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Roger Willoughby is considered to be a leading expert on sports fishing. He's written books on the subject and is loved by his customers in the sporting goods department at Abercrombie and Fitch, where he works. There's only one problem however: he's never been fishing in his life. When the store owner enters him in a fishing contest, mayhem ensues. Written by
Filming began late in 1962 but the movie was not released until 1964. See more »
When Roger visits Abagail at her camp her air bed is supported on a frame that holds it about 8 inches off the ground. Later, during the rainstorm, the bed is flat on the ground so it can be washed into the lake. See more »
Howard Hawks did of course create the classic _Bringing Up Baby_ and some comparison between _Favorite_ as a 26-year update of the former is inevitable. Hawks did plenty of screwball comedies, but above all, Hawks was a director who made GUY films; _Red River_ may be the ultimate man's man film of all time. And to some extent, this film is about Willoughby's (Hudson's) fraudulent expertise in "manly" activities such as camping, outdoor activities and--most critical to the plot--fishing.
Life is good for Hudson as the expert fisherman who is big man at Abercrombie and Fitch, until brash Abby Page (Prentiss) destroys his serene existence with a publicity stunt of having Hudson enter an annual fishing contest.
After resisting the idea, Hudson is soon forced to confess he's never fished in his life--that his reputation is a hoax. Rather than sensibly abandon the scheme, Prentiss decides she can teach Hudson how to fish in 3 days. This inevitably leads to all sorts of misadventures as Hudson is so inept he can't even swim! Some of the more amusing sequences are Hudson's inflatable waders exploding underwater, having a bear steal his trail-bike, or literally running across the surface of the lake to escape another bear. Some of the gags work better than others; the gags range from leisurely to elaborate, but all in good fun.
The fast-talking overlapping dialog is pure Hawks and (the uncredited) Brackett, and is wonderful.
Hudson has been criticized for not being Cary Grant (how could anyone be?) but he actually develops his own persona, different from both Grant and his own Hudson-Day characterizations. In this film, he is partially browbeaten by Prentiss and her sidekick Perschy, but ultimately, he voluntarily suffers through his ordeals as a matter of penance.
Paula on the other hand is a complete success: perky, beautiful, brash, and unpredictable--she gives a spectacularly energetic performance. This is the sole film is where Prentiss has the script and the screen time to refine her comic persona. While Perschy and Holt exist to create a triangle and fuel the high-jinx, they also define the limits of the Prentiss character; she is neither exotic like Perschy nor sultry like Holt. In comparison, she is pleasantly and very prettily tomboyish, often wearing outdoor sporting wear, and thoroughly competent at all things in which Hudson had professed expertise.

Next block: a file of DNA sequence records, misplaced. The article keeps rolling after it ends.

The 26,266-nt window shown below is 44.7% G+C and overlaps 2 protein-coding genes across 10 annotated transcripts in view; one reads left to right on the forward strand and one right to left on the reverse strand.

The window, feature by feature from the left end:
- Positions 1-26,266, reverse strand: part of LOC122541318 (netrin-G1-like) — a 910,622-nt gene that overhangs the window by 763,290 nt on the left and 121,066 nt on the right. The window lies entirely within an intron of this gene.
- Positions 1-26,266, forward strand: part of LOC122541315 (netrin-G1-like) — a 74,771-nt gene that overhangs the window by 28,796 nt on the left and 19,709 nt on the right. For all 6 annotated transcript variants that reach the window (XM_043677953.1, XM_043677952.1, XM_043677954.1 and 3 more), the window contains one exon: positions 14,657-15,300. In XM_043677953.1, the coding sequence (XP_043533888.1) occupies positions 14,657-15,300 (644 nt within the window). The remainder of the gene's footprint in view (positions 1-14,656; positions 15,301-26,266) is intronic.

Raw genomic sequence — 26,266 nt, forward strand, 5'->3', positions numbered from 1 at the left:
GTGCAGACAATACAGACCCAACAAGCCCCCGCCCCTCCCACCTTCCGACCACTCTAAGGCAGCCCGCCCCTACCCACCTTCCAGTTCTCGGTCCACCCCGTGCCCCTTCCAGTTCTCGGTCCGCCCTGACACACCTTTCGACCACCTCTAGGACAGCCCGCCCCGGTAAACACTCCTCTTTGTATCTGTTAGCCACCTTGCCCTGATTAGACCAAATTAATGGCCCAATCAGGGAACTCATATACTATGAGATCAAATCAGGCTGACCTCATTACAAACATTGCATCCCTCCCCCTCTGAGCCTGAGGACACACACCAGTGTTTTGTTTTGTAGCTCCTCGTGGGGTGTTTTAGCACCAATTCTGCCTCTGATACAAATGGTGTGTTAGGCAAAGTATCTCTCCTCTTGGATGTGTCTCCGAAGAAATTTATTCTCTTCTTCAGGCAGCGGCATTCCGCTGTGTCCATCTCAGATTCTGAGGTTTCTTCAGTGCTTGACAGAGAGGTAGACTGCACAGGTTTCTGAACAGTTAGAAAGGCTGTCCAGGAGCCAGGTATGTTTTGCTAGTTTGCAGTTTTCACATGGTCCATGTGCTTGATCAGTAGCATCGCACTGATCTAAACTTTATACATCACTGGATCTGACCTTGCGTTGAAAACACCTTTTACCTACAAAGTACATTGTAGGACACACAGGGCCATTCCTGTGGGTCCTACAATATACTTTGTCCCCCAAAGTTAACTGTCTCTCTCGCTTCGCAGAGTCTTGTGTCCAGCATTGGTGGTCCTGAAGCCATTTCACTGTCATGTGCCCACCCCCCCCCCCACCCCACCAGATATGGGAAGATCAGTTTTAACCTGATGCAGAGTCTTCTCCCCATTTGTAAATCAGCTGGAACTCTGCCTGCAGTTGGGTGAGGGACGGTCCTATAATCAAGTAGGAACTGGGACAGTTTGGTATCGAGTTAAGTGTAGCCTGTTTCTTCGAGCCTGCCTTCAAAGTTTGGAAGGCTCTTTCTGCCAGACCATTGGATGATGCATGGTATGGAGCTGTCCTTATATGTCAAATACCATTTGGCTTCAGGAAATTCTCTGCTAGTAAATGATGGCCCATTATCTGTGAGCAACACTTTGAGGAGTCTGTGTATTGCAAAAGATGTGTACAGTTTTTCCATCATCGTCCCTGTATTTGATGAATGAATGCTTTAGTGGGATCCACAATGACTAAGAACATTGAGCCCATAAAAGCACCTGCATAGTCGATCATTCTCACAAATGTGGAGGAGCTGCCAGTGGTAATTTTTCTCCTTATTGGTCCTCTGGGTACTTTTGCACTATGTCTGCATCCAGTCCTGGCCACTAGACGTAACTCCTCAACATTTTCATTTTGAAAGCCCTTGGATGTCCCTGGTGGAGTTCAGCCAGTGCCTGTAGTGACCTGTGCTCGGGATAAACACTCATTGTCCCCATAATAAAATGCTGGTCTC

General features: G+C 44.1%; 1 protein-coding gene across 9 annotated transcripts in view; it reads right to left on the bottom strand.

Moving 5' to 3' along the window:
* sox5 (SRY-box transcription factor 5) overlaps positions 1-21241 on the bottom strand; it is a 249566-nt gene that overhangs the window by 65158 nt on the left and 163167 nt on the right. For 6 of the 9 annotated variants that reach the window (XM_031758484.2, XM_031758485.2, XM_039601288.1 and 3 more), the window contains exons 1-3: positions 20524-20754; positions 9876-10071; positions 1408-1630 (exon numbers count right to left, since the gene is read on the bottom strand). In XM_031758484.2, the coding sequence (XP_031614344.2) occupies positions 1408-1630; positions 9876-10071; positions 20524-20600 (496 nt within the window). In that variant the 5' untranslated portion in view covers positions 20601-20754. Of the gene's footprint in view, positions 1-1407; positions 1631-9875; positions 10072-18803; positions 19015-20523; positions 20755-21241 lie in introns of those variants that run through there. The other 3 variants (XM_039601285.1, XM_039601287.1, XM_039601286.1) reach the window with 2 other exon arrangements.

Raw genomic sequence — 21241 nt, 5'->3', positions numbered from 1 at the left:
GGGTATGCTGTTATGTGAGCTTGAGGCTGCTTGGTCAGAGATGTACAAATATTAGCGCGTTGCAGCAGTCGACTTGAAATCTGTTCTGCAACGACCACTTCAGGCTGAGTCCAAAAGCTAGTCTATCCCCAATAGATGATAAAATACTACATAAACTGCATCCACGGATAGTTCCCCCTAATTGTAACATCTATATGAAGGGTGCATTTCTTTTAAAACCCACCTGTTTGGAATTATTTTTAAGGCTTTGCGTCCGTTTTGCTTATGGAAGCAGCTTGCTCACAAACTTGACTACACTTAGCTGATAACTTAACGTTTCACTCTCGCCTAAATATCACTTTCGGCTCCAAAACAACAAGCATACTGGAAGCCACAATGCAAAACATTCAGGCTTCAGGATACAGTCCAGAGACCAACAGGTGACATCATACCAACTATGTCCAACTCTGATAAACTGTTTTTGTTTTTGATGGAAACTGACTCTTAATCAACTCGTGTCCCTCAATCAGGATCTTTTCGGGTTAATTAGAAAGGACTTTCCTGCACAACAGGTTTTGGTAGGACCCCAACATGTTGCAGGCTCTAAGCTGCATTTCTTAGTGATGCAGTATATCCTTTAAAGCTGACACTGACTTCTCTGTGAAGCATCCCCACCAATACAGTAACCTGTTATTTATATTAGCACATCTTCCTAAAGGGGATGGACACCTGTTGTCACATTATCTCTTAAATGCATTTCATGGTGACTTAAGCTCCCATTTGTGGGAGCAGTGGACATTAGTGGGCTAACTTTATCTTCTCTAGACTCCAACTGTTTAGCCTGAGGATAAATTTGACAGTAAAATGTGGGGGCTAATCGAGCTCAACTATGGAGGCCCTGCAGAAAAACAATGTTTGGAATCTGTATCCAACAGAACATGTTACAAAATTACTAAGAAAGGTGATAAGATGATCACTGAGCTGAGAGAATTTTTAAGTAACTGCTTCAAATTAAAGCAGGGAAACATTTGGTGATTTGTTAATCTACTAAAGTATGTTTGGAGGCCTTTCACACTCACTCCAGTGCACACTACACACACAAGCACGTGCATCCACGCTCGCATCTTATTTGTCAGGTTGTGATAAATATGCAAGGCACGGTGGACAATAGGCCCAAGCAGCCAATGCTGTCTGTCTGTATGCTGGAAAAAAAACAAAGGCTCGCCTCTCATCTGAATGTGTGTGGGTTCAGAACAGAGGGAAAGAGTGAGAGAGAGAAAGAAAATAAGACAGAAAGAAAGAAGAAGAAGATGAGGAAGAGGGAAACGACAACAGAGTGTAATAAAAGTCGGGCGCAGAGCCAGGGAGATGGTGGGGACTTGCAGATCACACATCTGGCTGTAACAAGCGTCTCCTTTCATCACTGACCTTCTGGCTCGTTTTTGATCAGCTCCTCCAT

When compared with _Baby_, _Favorite_ perhaps begins with a potentially even richer premise, and is less fanciful, disposing of rich Connecticut dowagers and University endowments. But it never quite builds to the same frenetic pace and lacks the absurdity of the situations Grant finds himself in: remember "Mr. Bone?" Hawks does lift sequences right out of _Baby_ when Hudson shadows Perschy because the back of her dress is open, the "Love impulse in men manifests itself in conflict" from Dr. Lehman is used by Easy, the fish in the pants comes out of _Monkey Business_.
Yet the films are quite different. Grant's character is entirely asocial while Hudson's is the leader of the Hawksian male group. Furthermore, Hepburn is quickly determined to snare Grant, while Prentiss is to the end ambivalent or in self-denial.
I've seen it commented (including by the Voice film critic Molly Haskell) that the film is more satisfying when seen for the second time, and I wholeheartedly agree with this. This review replaces one which was not quite so laudatory. Three times is even better. Familiarity, in the case of this film, breeds endearment.
The sad part is that Paula Prentiss is so lovely and talented to watch in this film, and clearly the critics had huge expectations of her career, yet the next year she would do only three small parts in ensemble casts before withdrawing from films entirely for the next five years. These years, from when she was 26 through 31, were those where she certainly would have become a huge star.
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